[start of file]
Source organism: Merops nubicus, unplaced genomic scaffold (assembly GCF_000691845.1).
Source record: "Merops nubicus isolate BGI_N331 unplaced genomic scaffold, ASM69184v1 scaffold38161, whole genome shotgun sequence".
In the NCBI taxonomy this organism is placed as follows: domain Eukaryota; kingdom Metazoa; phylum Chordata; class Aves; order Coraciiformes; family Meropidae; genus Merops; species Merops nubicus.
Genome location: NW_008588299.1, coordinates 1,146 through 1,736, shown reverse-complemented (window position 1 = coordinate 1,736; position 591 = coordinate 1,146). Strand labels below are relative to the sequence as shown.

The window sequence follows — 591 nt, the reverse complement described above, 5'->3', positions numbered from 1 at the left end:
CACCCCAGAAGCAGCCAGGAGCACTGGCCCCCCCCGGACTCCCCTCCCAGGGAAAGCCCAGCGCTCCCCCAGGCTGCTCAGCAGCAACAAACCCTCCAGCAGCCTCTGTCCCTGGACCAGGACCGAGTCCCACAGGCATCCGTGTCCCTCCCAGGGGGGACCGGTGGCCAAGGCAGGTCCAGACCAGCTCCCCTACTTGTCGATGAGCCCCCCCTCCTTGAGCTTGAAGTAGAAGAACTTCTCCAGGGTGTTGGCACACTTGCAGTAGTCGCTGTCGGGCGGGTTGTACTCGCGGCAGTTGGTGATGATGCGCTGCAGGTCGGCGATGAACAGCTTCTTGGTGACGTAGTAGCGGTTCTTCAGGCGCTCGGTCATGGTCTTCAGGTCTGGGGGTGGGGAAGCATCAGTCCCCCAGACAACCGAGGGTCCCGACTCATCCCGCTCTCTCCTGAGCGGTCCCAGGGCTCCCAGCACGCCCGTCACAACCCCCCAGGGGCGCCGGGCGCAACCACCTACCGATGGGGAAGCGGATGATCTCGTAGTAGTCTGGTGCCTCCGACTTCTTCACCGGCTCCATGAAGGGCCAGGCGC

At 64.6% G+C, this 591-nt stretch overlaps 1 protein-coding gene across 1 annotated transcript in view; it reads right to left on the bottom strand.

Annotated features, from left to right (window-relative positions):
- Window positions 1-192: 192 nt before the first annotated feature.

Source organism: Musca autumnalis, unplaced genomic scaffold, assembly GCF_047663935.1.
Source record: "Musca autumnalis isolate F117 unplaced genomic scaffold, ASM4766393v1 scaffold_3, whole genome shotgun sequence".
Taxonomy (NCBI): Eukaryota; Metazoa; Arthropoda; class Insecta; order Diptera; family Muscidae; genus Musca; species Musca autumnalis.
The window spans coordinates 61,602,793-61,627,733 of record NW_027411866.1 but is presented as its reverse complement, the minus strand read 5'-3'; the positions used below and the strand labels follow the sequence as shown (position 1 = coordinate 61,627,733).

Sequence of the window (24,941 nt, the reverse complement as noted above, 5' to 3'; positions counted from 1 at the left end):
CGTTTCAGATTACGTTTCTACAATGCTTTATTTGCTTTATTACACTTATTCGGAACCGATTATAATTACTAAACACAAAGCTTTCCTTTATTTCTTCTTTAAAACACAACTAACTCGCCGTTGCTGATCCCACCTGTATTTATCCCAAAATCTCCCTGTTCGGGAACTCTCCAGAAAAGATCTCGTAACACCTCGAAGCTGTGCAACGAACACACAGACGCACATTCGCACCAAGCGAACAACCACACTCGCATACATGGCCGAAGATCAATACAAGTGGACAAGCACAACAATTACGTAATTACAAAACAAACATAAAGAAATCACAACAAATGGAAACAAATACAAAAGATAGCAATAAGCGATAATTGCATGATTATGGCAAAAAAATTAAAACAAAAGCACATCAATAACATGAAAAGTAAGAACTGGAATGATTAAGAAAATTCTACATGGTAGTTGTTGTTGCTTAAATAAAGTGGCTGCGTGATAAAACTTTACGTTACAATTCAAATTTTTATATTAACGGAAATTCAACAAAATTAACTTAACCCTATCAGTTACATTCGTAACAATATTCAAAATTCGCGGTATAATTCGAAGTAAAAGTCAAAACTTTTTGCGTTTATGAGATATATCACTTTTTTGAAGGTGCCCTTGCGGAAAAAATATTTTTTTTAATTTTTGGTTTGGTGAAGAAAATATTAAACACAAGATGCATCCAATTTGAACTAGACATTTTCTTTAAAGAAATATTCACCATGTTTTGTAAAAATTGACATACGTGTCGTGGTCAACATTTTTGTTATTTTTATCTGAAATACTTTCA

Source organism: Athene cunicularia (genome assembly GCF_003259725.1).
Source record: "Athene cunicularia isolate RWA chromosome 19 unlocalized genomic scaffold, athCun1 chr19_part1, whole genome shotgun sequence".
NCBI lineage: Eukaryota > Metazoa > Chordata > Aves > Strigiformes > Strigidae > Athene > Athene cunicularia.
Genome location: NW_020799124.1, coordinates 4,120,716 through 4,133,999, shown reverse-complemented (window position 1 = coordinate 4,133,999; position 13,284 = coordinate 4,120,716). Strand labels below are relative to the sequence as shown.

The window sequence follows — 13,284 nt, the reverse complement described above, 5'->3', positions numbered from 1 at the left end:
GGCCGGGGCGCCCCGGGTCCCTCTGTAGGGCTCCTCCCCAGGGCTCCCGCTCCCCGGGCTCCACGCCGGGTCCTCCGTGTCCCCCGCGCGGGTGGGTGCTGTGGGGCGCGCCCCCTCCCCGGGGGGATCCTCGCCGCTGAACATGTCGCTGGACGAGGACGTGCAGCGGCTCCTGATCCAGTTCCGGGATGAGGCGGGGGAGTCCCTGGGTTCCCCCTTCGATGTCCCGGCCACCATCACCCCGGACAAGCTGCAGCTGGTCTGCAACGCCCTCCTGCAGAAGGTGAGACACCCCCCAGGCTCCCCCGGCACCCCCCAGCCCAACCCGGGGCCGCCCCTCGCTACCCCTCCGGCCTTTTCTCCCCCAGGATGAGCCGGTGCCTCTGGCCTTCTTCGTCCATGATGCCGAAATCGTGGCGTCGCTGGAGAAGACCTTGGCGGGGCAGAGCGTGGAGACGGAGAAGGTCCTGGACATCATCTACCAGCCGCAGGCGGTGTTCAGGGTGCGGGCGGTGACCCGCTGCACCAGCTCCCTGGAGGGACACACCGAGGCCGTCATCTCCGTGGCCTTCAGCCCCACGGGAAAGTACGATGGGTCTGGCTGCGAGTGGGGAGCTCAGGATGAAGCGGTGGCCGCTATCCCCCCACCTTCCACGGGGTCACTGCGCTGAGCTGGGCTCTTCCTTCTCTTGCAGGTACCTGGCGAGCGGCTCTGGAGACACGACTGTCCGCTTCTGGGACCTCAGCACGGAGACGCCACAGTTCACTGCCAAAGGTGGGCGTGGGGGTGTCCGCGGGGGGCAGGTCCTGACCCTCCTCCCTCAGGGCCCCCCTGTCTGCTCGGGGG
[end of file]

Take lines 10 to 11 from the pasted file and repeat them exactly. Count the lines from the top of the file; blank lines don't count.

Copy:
Source organism: Musca autumnalis, unplaced genomic scaffold, assembly GCF_047663935.1.
Source record: "Musca autumnalis isolate F117 unplaced genomic scaffold, ASM4766393v1 scaffold_3, whole genome shotgun sequence".